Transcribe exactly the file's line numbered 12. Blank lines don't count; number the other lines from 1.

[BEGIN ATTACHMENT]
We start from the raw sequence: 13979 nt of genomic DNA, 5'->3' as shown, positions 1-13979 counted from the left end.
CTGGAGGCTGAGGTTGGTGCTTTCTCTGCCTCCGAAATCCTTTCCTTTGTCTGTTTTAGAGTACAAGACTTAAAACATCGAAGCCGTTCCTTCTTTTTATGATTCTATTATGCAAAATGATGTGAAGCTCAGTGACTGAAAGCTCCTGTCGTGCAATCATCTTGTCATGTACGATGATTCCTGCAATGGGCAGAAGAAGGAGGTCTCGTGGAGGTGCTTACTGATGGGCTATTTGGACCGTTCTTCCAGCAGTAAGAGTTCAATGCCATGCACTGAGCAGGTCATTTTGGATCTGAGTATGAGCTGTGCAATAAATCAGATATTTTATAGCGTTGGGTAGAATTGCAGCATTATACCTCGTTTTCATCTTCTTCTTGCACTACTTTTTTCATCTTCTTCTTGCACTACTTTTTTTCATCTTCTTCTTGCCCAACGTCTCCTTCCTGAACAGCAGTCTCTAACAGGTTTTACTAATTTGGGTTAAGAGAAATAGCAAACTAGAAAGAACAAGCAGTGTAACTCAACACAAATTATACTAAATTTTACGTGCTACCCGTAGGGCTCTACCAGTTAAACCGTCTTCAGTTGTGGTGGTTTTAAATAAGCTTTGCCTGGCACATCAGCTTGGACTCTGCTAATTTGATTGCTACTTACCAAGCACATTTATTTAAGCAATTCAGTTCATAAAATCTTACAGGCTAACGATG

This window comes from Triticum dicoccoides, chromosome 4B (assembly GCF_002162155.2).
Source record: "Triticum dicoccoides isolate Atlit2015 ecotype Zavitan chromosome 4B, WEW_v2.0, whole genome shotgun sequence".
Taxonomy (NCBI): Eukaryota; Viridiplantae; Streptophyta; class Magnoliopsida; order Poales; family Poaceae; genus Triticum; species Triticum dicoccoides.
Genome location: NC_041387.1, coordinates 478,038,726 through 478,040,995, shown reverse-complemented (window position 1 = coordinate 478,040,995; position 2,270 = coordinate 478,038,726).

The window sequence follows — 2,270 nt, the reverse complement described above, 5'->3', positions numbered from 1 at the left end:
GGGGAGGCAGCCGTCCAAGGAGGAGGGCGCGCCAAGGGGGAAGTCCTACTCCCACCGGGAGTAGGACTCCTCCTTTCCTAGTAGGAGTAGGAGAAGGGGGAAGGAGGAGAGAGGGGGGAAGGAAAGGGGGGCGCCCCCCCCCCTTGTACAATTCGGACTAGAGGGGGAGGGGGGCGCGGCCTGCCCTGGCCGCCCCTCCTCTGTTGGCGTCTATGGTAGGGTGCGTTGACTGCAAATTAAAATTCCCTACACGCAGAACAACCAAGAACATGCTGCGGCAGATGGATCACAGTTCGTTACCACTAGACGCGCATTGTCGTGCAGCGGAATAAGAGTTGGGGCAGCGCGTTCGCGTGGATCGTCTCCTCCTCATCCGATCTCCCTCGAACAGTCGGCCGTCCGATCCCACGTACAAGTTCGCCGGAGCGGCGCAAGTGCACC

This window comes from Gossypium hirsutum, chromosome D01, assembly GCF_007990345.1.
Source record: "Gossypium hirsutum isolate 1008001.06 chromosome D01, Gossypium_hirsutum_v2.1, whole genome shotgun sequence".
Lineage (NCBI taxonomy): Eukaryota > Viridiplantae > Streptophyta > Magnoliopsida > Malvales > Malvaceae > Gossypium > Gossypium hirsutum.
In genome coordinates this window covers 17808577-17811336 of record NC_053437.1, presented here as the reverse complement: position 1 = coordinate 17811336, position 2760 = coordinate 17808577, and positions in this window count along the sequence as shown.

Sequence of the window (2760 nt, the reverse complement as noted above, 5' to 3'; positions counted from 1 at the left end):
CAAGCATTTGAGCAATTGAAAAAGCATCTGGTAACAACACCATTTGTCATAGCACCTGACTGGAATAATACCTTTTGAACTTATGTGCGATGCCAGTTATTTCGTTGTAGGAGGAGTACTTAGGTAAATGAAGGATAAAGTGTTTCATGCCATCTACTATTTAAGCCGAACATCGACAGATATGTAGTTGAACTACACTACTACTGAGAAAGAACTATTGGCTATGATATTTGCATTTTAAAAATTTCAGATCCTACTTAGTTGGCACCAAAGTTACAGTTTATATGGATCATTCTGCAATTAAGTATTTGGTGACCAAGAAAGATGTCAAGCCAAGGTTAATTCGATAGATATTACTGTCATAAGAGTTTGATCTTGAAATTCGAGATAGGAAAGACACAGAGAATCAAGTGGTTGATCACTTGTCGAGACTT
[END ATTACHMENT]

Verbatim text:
In genome coordinates this window covers 17808577-17811336 of record NC_053437.1, presented here as the reverse complement: position 1 = coordinate 17811336, position 2760 = coordinate 17808577, and positions in this window count along the sequence as shown.